Antinomianism today, takes advantage of the ignorance of Professing Christianity concerning the true nature of our Justification by Faith, stressing grace and faith apart from obedience to the Moral Law. "What shall we say then? Is the Law sin? God forbid. Nay, I had not known sin, but by the Law: for I had not known lust, except the Law had said, Thou shalt not covet" (Romans 7:7). And, when the Ten Commandments, which expresses the substance of the Moral Law, become the symbol of a vilified, legalistic salvation, then antinomianism has succeeded in convincing Professing Evangelical Christianity to depart from the "faith which was once delivered unto the Saints" (Jude 3).
May God grant you the wisdom to avoid the "profane and vain babblings" (1Timothy 6:20) of modern antinomianism, and make you "wise unto salvation" (2Timothy 3:15).
[Please read our article, "Is Faith the Only Condition for Eternal Salvation? Or, The Biblical Doctrine of Justification by Faith", for a more developed discussion of this theme.]
"Beware of Antinomianism; 'making void the law,' or any part of it, 'through faith.' Enthusiasm naturally leads to this; indeed they can scarce be separated. This may steal upon you in a thousand forms, so that you cannot be too watchful against it. Take heed of everything, whether in principle or practice, which has any tendency thereto. Even that great truth, that 'Christ is the end of the law,' may betray us into it, if we do not consider that he has adopted every point of the moral law, and grafted it into the law of love. Beware of thinking, 'Because I am filled with love, I need not have so much holiness. Because I pray always, therefore I need no set time for private prayer. Because I watch always, therefore I need no particular self- examination.' Let us 'magnify the law,' the whole written word, 'and make it honourable.' Let this be our voice: 'I prize thy commandments above gold or precious stones. O what love have I unto thy law! all the day long is my study in it.'"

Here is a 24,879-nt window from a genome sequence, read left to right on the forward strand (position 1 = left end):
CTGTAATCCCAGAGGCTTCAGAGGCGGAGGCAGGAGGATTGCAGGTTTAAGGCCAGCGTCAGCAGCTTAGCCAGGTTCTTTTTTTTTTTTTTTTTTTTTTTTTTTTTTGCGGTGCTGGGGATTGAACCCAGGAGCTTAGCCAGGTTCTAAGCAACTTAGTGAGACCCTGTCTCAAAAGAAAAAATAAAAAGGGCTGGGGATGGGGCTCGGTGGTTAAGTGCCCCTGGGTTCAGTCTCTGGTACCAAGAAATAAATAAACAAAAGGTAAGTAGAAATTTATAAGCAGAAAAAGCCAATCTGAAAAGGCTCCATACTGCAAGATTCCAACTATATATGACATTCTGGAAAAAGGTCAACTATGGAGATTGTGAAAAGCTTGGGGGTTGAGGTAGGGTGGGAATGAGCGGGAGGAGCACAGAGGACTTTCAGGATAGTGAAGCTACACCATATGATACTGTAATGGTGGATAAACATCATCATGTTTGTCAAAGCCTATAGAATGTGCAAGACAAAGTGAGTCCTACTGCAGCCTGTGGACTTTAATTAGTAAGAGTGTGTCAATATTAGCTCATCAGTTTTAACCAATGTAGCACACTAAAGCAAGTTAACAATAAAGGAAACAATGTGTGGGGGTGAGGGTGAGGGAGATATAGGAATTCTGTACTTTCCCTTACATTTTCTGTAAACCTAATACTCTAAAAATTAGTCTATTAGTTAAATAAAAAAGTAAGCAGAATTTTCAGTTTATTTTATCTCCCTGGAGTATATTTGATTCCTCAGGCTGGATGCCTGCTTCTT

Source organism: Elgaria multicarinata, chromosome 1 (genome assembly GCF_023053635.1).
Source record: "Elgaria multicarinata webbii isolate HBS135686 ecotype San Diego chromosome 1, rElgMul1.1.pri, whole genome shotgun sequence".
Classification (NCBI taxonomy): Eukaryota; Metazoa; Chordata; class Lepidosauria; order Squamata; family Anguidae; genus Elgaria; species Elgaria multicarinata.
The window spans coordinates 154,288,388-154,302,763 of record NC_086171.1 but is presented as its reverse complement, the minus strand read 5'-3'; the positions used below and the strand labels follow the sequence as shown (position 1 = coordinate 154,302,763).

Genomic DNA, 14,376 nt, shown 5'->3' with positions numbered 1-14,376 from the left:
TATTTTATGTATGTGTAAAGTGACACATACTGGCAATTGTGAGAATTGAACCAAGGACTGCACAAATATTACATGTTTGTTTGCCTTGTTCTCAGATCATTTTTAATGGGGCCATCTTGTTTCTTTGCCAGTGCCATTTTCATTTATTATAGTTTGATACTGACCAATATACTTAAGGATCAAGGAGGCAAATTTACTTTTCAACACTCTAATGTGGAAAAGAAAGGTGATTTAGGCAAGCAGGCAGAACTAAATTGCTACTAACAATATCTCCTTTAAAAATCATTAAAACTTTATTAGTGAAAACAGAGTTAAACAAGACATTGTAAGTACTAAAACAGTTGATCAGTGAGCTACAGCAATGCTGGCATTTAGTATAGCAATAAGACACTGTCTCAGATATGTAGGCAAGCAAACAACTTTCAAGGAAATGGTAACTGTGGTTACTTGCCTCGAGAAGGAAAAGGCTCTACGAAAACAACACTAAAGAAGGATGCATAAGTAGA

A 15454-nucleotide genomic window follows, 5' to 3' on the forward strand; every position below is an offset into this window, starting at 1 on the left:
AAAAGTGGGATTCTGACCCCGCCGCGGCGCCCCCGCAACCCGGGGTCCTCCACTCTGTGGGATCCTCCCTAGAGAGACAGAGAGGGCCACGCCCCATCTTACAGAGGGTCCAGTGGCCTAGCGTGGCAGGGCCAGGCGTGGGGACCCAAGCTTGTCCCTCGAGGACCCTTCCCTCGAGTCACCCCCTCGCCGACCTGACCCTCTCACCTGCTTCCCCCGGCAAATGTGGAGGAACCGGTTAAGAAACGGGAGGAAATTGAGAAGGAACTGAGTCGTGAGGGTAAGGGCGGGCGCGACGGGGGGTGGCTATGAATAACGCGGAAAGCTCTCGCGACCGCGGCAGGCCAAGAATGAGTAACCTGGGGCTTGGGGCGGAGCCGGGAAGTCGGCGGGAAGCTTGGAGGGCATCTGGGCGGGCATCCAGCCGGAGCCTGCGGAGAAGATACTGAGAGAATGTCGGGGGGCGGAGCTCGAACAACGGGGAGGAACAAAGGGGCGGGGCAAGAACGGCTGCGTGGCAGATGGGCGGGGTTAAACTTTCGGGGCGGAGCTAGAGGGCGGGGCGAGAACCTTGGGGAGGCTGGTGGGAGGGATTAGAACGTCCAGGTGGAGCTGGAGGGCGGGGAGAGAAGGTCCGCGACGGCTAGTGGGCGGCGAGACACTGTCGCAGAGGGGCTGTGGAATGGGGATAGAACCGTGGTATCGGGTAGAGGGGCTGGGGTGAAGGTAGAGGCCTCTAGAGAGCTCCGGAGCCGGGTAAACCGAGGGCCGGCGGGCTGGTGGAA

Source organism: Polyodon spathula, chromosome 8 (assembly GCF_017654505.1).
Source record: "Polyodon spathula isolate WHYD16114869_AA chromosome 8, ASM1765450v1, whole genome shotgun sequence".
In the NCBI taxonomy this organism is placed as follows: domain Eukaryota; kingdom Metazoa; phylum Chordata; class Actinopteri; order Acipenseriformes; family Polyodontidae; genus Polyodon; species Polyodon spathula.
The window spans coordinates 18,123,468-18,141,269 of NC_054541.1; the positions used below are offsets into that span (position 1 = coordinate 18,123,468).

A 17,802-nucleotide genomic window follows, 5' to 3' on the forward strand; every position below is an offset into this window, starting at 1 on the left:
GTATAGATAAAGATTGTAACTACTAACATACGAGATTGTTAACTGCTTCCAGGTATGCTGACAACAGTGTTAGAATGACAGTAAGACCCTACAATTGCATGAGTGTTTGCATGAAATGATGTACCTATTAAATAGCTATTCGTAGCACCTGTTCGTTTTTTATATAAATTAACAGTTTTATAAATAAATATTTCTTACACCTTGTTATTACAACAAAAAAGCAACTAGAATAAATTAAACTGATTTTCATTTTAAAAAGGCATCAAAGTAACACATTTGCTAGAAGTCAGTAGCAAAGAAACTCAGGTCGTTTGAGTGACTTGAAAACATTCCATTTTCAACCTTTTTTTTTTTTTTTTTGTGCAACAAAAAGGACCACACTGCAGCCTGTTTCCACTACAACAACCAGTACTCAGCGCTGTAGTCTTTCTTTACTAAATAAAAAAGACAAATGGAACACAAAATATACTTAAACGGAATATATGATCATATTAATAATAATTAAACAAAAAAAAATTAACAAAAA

-excerpt from "A Plain Account of Christian Perfection" ---New Window by John Wesley